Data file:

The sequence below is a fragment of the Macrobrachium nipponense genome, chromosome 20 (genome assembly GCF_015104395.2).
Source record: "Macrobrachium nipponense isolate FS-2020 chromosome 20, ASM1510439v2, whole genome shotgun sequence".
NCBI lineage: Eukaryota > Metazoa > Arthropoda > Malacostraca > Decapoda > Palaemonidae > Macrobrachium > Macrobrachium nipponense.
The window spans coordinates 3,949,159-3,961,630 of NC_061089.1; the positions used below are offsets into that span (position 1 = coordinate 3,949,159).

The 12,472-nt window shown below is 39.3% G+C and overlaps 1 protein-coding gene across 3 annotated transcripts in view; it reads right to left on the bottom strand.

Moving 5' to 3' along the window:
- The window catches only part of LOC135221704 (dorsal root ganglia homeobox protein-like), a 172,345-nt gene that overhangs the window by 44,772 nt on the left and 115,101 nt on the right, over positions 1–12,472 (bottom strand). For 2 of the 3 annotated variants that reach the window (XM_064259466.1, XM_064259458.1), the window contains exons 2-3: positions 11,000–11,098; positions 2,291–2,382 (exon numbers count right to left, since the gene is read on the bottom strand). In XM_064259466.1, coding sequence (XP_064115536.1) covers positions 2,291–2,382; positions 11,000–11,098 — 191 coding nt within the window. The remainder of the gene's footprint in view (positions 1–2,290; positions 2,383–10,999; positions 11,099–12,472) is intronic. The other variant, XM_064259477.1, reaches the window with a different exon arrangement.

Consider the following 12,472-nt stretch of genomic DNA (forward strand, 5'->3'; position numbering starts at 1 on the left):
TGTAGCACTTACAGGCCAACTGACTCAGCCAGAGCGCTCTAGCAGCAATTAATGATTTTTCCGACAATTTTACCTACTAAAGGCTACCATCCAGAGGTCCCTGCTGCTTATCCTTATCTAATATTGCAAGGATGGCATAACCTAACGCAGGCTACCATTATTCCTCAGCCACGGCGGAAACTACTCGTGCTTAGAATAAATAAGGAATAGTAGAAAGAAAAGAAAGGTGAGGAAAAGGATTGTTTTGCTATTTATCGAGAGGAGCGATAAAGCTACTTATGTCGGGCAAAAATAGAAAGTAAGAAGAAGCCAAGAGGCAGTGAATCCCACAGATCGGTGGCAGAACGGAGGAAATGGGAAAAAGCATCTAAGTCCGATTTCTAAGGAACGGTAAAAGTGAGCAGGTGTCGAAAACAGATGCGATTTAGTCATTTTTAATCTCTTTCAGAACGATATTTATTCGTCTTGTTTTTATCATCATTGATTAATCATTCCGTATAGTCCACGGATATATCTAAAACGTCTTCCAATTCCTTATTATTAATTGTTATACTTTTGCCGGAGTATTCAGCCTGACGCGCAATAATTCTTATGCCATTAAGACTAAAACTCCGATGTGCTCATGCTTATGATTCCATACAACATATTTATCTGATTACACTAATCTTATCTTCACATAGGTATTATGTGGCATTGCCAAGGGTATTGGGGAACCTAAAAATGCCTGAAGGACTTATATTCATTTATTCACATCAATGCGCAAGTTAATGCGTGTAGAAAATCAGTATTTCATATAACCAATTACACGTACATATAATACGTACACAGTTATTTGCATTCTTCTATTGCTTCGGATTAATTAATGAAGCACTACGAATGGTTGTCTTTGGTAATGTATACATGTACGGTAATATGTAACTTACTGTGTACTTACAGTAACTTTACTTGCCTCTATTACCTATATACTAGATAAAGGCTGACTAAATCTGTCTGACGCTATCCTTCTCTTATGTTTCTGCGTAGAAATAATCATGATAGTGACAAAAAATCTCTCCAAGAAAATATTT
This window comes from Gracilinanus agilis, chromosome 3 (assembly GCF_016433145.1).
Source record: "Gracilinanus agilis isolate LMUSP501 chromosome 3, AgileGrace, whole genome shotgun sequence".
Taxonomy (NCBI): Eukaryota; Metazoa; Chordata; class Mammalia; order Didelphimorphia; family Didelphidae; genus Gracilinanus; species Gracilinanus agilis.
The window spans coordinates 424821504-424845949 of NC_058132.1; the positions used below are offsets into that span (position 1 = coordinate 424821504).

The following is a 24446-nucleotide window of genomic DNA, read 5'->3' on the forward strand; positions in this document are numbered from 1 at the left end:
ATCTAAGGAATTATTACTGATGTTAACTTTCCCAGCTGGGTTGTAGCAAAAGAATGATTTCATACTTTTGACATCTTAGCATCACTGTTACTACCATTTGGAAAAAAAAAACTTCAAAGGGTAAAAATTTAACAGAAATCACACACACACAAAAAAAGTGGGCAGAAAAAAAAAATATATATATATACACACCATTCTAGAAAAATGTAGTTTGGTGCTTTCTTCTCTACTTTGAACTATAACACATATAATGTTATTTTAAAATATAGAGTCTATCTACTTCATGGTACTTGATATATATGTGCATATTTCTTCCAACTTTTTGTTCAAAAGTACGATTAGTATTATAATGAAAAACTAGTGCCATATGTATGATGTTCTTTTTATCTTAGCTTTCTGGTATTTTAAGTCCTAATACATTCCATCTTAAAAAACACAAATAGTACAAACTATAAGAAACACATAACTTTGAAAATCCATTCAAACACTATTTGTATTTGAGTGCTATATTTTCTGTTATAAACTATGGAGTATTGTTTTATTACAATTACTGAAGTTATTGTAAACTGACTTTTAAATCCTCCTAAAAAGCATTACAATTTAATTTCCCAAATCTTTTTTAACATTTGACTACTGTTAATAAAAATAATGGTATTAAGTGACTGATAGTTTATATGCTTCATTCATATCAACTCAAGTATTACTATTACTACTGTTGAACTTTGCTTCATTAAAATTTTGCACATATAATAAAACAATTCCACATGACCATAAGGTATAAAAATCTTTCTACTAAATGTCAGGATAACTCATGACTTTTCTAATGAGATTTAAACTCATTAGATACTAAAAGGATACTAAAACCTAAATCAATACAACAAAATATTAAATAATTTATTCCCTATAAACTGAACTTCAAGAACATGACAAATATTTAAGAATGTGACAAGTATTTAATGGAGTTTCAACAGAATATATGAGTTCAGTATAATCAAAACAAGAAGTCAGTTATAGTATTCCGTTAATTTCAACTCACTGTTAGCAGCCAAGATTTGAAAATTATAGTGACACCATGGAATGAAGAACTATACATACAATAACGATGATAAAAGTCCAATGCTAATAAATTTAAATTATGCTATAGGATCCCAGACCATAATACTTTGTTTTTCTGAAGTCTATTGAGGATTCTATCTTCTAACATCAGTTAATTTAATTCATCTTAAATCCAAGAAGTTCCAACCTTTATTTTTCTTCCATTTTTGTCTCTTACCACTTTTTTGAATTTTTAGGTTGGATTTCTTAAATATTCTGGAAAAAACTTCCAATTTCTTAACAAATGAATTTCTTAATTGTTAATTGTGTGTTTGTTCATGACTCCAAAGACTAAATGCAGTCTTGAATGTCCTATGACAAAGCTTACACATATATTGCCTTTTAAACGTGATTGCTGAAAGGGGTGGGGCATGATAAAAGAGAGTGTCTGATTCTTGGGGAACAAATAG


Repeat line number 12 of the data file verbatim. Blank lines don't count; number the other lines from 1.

Taxonomy (NCBI): Eukaryota; Metazoa; Chordata; class Mammalia; order Didelphimorphia; family Didelphidae; genus Gracilinanus; species Gracilinanus agilis.